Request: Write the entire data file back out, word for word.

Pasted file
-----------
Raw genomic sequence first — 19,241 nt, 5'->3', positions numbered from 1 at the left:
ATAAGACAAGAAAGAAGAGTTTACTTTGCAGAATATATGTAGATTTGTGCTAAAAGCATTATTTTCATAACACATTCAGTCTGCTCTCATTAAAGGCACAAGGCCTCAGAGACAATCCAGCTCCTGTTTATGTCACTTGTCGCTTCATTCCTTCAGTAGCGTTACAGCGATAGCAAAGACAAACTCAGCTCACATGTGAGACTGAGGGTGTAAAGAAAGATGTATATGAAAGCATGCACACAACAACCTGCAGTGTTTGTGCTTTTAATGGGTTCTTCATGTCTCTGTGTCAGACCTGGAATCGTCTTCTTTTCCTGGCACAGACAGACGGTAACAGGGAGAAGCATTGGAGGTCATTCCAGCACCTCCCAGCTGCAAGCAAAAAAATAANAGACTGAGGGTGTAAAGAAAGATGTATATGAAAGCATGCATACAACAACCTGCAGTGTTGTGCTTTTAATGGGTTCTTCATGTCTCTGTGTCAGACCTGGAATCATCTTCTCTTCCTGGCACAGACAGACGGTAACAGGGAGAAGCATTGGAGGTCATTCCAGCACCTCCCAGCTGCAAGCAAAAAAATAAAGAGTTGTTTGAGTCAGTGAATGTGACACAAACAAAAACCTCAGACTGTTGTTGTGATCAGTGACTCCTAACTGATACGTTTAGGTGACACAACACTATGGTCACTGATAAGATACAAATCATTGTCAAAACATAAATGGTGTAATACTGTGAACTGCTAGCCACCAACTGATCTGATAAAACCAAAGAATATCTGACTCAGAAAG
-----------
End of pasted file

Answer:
Raw genomic sequence first — 19,241 nt, 5'->3', positions numbered from 1 at the left:
ATAAGACAAGAAAGAAGAGTTTACTTTGCAGAATATATGTAGATTTGTGCTAAAAGCATTATTTTCATAACACATTCAGTCTGCTCTCATTAAAGGCACAAGGCCTCAGAGACAATCCAGCTCCTGTTTATGTCACTTGTCGCTTCATTCCTTCAGTAGCGTTACAGCGATAGCAAAGACAAACTCAGCTCACATGTGAGACTGAGGGTGTAAAGAAAGATGTATATGAAAGCATGCACACAACAACCTGCAGTGTTTGTGCTTTTAATGGGTTCTTCATGTCTCTGTGTCAGACCTGGAATCGTCTTCTTTTCCTGGCACAGACAGACGGTAACAGGGAGAAGCATTGGAGGTCATTCCAGCACCTCCCAGCTGCAAGCAAAAAAATAANAGACTGAGGGTGTAAAGAAAGATGTATATGAAAGCATGCATACAACAACCTGCAGTGTTGTGCTTTTAATGGGTTCTTCATGTCTCTGTGTCAGACCTGGAATCATCTTCTCTTCCTGGCACAGACAGACGGTAACAGGGAGAAGCATTGGAGGTCATTCCAGCACCTCCCAGCTGCAAGCAAAAAAATAAAGAGTTGTTTGAGTCAGTGAATGTGACACAAACAAAAACCTCAGACTGTTGTTGTGATCAGTGACTCCTAACTGATACGTTTAGGTGACACAACACTATGGTCACTGATAAGATACAAATCATTGTCAAAACATAAATGGTGTAATACTGTGAACTGCTAGCCACCAACTGATCTGATAAAACCAAAGAATATCTGACTCAGAAAG